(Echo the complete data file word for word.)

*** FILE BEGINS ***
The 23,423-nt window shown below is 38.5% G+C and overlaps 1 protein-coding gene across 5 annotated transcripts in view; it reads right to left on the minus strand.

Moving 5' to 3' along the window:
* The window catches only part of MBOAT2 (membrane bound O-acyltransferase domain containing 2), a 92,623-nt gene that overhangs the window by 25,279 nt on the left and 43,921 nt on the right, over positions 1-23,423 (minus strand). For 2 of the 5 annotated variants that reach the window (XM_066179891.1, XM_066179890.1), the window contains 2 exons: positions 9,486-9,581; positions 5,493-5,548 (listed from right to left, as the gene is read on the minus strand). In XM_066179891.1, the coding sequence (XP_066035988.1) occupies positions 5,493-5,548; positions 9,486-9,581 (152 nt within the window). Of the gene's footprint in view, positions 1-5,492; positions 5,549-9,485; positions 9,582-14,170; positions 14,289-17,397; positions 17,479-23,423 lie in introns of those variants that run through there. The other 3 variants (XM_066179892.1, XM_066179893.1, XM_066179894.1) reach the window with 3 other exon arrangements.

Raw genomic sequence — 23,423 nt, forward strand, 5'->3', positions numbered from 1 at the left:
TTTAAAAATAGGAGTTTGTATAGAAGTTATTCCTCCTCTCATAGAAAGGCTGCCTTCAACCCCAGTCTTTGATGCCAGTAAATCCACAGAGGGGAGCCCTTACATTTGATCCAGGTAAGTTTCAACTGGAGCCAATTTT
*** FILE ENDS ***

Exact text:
The 23,423-nt window shown below is 38.5% G+C and overlaps 1 protein-coding gene across 5 annotated transcripts in view; it reads right to left on the minus strand.

Moving 5' to 3' along the window:
* The window catches only part of MBOAT2 (membrane bound O-acyltransferase domain containing 2), a 92,623-nt gene that overhangs the window by 25,279 nt on the left and 43,921 nt on the right, over positions 1-23,423 (minus strand). For 2 of the 5 annotated variants that reach the window (XM_066179891.1, XM_066179890.1), the window contains 2 exons: positions 9,486-9,581; positions 5,493-5,548 (listed from right to left, as the gene is read on the minus strand). In XM_066179891.1, the coding sequence (XP_066035988.1) occupies positions 5,493-5,548; positions 9,486-9,581 (152 nt within the window). Of the gene's footprint in view, positions 1-5,492; positions 5,549-9,485; positions 9,582-14,170; positions 14,289-17,397; positions 17,479-23,423 lie in introns of those variants that run through there. The other 3 variants (XM_066179892.1, XM_066179893.1, XM_066179894.1) reach the window with 3 other exon arrangements.

Raw genomic sequence — 23,423 nt, forward strand, 5'->3', positions numbered from 1 at the left:
TTTAAAAATAGGAGTTTGTATAGAAGTTATTCCTCCTCTCATAGAAAGGCTGCCTTCAACCCCAGTCTTTGATGCCAGTAAATCCACAGAGGGGAGCCCTTACATTTGATCCAGGTAAGTTTCAACTGGAGCCAATTTT